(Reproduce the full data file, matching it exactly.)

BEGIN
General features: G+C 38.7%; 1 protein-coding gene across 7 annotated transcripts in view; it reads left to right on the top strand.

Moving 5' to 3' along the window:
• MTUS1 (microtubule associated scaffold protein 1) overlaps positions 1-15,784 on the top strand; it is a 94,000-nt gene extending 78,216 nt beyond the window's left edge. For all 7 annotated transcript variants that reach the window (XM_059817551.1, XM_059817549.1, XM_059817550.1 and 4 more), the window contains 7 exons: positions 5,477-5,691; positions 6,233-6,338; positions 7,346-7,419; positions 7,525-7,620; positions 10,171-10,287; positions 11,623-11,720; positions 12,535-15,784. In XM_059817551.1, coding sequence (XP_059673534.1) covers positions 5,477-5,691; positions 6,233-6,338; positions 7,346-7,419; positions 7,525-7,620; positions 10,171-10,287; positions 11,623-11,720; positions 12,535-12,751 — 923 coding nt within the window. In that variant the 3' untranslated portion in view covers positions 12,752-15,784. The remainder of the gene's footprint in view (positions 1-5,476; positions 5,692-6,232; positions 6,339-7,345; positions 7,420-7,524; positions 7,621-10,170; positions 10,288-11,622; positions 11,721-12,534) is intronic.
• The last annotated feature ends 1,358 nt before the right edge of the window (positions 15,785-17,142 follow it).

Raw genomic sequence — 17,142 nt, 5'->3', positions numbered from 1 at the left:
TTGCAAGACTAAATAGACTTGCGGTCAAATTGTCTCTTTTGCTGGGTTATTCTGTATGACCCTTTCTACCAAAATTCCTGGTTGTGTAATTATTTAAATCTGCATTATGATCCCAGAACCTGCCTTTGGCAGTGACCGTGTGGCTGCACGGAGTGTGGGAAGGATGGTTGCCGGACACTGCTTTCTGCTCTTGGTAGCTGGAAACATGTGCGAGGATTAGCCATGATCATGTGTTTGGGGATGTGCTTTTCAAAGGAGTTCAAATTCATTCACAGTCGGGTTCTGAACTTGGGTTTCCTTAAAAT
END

General features: G+C 38.7%; 1 protein-coding gene across 7 annotated transcripts in view; it reads left to right on the top strand.

Moving 5' to 3' along the window:
• MTUS1 (microtubule associated scaffold protein 1) overlaps positions 1-15,784 on the top strand; it is a 94,000-nt gene extending 78,216 nt beyond the window's left edge. For all 7 annotated transcript variants that reach the window (XM_059817551.1, XM_059817549.1, XM_059817550.1 and 4 more), the window contains 7 exons: positions 5,477-5,691; positions 6,233-6,338; positions 7,346-7,419; positions 7,525-7,620; positions 10,171-10,287; positions 11,623-11,720; positions 12,535-15,784. In XM_059817551.1, coding sequence (XP_059673534.1) covers positions 5,477-5,691; positions 6,233-6,338; positions 7,346-7,419; positions 7,525-7,620; positions 10,171-10,287; positions 11,623-11,720; positions 12,535-12,751 — 923 coding nt within the window. In that variant the 3' untranslated portion in view covers positions 12,752-15,784. The remainder of the gene's footprint in view (positions 1-5,476; positions 5,692-6,232; positions 6,339-7,345; positions 7,420-7,524; positions 7,621-10,170; positions 10,288-11,622; positions 11,721-12,534) is intronic.
• The last annotated feature ends 1,358 nt before the right edge of the window (positions 15,785-17,142 follow it).

Raw genomic sequence — 17,142 nt, 5'->3', positions numbered from 1 at the left:
TTGCAAGACTAAATAGACTTGCGGTCAAATTGTCTCTTTTGCTGGGTTATTCTGTATGACCCTTTCTACCAAAATTCCTGGTTGTGTAATTATTTAAATCTGCATTATGATCCCAGAACCTGCCTTTGGCAGTGACCGTGTGGCTGCACGGAGTGTGGGAAGGATGGTTGCCGGACACTGCTTTCTGCTCTTGGTAGCTGGAAACATGTGCGAGGATTAGCCATGATCATGTGTTTGGGGATGTGCTTTTCAAAGGAGTTCAAATTCATTCACAGTCGGGTTCTGAACTTGGGTTTCCTTAAAAT